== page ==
PHOENIX — With no end in sight to rising gas prices, Arizona businesses may soon begin to rethink whether their employees should return to remote work to save money.
“If there’s a silver lining with COVID it’s that we’ve learned to do it very well and I think employers are very flexible in how they come back and allow for more flexibility,” said Greater Phoenix Chamber of Commerce CEO Todd Sanders. .
But Sanders points out that not everyone can work remotely.
“We can’t forget that there are a lot of essential workers who are going to be asked to make another sacrifice,” Sanders said. “They have to come because they have no choice.”
Sanders says companies will have to offer other options to help their employees, like providing transit passes and pay raises.
One of the ways state employees are covering the high cost of fuel is by working remotely. When the COVID pandemic hit, 15,000, or about half of those employed by the state of Arizona, began working at least one day per pay period from home.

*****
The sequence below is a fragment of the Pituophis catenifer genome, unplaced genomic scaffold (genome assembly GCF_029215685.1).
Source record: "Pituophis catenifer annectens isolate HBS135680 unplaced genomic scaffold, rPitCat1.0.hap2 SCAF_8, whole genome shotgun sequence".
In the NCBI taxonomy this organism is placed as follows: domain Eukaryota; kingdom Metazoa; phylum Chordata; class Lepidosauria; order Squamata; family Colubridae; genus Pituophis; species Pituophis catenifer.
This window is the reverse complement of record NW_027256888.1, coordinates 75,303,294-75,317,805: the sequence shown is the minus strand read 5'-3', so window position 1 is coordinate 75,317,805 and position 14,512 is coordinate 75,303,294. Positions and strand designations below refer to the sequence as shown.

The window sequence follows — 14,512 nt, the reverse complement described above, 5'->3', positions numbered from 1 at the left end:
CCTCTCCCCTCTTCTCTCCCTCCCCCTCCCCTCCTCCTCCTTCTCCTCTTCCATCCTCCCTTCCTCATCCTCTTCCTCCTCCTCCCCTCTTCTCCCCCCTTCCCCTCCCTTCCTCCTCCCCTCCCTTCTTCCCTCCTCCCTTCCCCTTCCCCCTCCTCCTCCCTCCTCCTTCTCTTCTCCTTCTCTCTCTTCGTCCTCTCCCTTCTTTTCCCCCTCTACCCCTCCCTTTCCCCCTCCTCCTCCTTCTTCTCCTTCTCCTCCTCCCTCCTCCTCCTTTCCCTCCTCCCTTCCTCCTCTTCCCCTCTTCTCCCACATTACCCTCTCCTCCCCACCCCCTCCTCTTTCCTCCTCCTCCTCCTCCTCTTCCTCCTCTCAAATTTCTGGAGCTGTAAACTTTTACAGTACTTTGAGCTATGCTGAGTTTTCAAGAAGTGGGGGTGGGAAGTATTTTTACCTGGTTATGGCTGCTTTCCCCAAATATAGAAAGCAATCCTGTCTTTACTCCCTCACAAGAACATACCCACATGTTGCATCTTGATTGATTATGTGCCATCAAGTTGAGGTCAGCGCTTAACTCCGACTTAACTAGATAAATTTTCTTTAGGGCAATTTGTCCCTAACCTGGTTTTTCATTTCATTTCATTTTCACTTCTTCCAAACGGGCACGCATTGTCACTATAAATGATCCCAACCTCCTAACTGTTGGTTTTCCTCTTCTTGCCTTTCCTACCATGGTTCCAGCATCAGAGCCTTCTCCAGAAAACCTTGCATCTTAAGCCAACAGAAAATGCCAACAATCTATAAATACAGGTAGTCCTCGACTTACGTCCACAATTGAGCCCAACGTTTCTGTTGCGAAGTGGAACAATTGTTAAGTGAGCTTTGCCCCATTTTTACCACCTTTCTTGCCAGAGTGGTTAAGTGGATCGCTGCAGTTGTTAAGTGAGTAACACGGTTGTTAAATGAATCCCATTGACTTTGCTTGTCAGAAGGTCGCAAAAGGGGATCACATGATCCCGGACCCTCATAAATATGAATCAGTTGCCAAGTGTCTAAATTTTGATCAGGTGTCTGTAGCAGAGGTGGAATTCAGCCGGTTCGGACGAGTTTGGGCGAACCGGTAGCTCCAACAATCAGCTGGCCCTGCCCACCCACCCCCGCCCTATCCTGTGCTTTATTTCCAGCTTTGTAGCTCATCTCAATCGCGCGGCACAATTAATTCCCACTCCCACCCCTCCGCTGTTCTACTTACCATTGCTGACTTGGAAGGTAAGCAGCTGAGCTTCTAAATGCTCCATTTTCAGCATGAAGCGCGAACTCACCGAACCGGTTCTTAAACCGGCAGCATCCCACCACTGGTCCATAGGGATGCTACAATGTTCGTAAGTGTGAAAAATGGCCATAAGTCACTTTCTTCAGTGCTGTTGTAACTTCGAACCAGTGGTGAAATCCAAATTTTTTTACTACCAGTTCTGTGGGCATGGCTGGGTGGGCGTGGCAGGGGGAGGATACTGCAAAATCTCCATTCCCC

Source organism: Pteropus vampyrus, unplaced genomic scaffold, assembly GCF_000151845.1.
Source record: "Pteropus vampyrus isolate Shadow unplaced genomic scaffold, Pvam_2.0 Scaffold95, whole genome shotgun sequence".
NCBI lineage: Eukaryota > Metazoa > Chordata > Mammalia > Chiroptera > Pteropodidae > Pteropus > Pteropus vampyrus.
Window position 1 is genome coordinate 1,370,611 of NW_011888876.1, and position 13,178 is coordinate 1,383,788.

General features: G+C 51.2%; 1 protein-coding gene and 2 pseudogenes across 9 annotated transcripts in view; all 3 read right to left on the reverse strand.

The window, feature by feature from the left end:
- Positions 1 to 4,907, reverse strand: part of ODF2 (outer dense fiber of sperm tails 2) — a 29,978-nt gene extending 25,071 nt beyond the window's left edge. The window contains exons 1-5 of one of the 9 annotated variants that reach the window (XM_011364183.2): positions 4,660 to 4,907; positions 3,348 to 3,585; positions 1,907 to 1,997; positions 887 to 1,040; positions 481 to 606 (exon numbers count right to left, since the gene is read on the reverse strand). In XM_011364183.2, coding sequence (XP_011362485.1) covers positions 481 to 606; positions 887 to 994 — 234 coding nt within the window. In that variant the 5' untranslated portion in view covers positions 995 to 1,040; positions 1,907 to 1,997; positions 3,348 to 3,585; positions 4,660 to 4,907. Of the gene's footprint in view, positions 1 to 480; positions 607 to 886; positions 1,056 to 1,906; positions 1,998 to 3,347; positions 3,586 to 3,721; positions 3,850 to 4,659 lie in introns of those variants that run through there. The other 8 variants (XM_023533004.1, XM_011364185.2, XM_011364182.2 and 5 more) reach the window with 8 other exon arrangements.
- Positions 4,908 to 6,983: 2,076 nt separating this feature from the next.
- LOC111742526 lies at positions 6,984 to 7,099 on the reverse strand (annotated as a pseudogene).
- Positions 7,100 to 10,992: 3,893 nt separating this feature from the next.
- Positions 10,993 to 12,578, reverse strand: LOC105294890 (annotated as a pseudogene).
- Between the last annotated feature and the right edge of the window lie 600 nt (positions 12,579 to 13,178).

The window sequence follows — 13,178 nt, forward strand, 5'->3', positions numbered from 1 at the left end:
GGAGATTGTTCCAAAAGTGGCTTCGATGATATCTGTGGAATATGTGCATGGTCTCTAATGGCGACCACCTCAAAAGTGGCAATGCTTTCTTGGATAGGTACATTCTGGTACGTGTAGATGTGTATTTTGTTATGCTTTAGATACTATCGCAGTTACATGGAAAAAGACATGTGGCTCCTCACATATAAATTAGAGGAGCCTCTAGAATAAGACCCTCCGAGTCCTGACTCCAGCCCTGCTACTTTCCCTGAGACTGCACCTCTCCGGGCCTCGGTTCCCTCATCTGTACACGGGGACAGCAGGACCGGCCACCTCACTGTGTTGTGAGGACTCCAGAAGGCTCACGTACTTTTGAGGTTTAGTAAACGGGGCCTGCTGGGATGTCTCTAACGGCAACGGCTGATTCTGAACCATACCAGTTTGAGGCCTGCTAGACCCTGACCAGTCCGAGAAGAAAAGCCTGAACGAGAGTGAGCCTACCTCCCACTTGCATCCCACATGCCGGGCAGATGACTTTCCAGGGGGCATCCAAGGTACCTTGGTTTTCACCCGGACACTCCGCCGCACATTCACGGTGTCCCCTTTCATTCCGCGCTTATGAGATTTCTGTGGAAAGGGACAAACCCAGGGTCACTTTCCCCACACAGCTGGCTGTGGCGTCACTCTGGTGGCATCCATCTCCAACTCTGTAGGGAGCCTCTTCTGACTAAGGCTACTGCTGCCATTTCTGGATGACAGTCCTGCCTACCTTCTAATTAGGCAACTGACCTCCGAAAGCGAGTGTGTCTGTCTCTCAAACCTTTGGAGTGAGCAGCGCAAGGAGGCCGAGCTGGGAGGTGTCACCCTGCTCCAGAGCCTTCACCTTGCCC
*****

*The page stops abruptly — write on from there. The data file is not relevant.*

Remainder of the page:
“In the past two years alone, the state has been able to save more than $8 million for taxpayers by reducing the state’s footprint,” said Sarah Webber, Governor Ducey’s Chief Operating Officer.
With fewer people coming to work, state agencies are now consolidating the space. 60% of AHCCCS employees work remotely. It is no longer necessary to occupy two buildings. Thus, renovations are underway to convert one of them to house the administrative staff of the Department of Corrections. The Department of Economic Security plans to close 14 locations across the state and move into offices with the Department of Transportation.
Webber says it will save taxpayers an additional $1 million. The state is on the verge of reducing its physical footprint by 750,000 square feet.
Remote work is so popular that it’s seen as an incentive by state agencies looking to hire.